Going outside? Take ID!

Morning rush hour traffic snarled last Friday near my house as police investigated yet another person struck and killed by a car before sunrise. This time it was a woman in her 20s, the fourth pedestrian killed since the clocks went back an hour on November 1. Hours later, that’s still all police knew about her because she wasn’t carrying any ID.

Regrettably, she wasn’t alone. An informal Facebook poll shows that so many people walk, jog or cycle around the city without ID and most have never given much thought as to why they should carry it. But as we go into winter, what happens if you’re walking alone, slip on the ice and it renders you dazed or unconscious? Or what if you get hit by a car and black out? What if something similar happens to your children as they walk alone to or from school?

Though Toronto Police Service doesn’t keep statistics on the number of people officers encounter without ID, Sergeant Wendy Drummond told me that problems arise when someone is unable to communicate or is incoherent. In these instances, police will canvas the area for those who know the person or the family and, if necessary, search nearby vehicles for clues. They also examine the person for tattoos and other distinct markings and put that through the police database. If that fails they might take fingerprints, search missing persons reports or issue a media release for public assistance.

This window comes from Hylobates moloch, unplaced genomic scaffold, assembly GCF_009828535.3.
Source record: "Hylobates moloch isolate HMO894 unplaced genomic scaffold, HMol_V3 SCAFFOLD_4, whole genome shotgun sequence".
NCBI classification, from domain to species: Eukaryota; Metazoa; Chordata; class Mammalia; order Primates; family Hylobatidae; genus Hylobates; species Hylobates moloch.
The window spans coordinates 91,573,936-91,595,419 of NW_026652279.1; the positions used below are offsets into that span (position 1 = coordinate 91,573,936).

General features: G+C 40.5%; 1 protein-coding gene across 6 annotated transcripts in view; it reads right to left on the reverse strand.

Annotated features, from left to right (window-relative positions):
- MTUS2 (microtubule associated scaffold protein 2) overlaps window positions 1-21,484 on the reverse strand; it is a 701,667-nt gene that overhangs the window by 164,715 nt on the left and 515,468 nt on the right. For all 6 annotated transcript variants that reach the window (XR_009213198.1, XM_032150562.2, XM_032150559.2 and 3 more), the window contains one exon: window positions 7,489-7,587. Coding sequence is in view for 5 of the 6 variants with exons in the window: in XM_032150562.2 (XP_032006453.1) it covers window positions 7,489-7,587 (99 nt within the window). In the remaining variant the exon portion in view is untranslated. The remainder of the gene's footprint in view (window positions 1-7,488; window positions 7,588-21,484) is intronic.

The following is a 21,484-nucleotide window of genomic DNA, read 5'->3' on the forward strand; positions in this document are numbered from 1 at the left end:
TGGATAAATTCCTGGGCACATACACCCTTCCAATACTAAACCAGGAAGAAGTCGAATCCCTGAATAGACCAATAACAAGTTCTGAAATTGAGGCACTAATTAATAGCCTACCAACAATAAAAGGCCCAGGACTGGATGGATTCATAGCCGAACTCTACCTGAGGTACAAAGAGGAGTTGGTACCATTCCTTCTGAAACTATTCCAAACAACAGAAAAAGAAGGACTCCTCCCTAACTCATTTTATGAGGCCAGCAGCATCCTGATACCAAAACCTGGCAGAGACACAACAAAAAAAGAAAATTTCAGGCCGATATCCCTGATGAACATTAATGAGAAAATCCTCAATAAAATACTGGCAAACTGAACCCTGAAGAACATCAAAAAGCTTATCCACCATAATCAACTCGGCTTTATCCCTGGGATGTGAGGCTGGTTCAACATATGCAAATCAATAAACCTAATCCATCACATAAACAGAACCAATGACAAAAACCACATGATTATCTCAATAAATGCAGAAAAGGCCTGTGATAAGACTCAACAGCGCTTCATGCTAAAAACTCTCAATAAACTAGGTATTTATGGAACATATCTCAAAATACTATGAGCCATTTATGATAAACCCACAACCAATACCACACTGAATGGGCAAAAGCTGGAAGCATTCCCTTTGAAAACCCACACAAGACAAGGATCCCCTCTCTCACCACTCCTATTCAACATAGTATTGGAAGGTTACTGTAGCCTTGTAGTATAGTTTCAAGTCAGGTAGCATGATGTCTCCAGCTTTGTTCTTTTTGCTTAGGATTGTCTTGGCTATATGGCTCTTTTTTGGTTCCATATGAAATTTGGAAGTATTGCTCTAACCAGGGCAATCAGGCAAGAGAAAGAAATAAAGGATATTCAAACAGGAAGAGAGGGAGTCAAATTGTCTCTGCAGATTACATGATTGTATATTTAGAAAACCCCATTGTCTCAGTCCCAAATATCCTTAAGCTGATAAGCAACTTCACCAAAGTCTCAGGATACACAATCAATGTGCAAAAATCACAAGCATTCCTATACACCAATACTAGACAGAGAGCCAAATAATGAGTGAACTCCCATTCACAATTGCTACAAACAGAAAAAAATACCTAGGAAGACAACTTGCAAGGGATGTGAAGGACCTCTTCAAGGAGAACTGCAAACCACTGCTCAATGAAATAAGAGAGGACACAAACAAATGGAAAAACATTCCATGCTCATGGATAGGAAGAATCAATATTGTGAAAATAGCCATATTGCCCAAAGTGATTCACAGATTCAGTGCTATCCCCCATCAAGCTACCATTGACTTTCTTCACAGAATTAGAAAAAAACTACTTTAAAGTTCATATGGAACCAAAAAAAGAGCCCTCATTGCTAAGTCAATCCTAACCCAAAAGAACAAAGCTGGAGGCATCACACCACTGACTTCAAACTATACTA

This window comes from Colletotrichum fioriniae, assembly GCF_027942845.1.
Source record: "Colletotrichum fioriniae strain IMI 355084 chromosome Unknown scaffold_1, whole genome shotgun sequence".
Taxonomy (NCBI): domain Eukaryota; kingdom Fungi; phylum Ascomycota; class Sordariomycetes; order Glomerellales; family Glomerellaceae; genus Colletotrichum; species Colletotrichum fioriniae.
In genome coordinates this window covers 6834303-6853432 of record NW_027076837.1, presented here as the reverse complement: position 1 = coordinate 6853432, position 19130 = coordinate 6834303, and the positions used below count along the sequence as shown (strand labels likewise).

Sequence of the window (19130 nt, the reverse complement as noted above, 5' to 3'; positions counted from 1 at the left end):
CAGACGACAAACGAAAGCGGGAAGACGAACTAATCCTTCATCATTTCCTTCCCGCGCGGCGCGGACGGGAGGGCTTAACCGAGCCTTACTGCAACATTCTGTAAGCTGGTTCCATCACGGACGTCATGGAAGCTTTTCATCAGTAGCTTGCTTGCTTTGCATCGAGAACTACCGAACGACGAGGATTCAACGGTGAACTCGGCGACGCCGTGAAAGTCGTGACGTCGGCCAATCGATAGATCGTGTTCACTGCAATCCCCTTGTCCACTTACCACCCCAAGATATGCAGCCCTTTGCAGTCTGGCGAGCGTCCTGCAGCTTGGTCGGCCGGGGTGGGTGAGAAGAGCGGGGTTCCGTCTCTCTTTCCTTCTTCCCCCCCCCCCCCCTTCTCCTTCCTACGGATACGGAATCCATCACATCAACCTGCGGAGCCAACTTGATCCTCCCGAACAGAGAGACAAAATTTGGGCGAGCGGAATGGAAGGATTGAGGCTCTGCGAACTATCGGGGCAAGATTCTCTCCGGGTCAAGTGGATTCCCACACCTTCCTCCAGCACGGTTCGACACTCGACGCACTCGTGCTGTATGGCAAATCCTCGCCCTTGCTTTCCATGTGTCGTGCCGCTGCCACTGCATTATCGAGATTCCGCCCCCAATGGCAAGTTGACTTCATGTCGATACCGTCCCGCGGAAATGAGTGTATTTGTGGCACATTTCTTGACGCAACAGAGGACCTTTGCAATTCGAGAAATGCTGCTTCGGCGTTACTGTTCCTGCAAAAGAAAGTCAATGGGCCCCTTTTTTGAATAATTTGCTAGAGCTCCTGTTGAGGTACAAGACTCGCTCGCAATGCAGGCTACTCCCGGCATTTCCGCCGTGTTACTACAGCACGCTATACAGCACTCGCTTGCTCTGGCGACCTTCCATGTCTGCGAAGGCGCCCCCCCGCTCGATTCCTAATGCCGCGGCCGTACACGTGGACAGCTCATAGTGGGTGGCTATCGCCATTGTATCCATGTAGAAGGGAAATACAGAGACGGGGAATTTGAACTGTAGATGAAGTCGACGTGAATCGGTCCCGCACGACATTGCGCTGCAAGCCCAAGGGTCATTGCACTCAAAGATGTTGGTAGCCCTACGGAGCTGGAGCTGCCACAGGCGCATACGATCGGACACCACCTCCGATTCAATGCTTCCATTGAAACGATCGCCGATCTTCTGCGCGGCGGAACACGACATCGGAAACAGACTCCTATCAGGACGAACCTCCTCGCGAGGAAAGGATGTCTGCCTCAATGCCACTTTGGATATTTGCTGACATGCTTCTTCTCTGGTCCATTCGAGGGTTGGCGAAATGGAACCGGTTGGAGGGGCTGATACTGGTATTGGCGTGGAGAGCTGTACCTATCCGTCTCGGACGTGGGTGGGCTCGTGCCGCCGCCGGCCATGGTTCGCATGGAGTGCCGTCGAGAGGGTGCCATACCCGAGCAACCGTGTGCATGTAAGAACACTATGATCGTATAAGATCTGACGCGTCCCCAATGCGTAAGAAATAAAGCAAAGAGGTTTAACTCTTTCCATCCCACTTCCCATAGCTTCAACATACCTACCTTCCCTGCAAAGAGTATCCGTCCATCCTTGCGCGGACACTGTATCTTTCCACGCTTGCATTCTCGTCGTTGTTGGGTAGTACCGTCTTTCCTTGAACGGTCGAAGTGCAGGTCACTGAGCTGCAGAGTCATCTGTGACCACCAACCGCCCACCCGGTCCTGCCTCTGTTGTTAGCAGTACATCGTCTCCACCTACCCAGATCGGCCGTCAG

Still, even a conscious person can get flustered and forget their personal details.

So please, dear readers, make it a habit to carry ID whenever they leave home, be it walking the dog, heading to the corner store, strolling to a neighbour’s house or going for a run. Here are some tips on how to stay safe:

  • ID should include your name and an ICE (In Case of Emergency) phone number of someone who knows you well, ideally a relative
  • It can be as simple as your business card or writing your details on a piece of paper
  • Put it in a place that you would expect people to look for it, such as a pocket or pinned to the inside of a jacket
  • ID bracelets such as those from MedicAlert are ideal because medical personnel are trained to look for them
  • Add key phone numbers such as Mom or Home to your cellphone so emergency personnel can contact your loved ones quickly. If your phone is locked, have an ICE phone number displayed on the lock screen.

 

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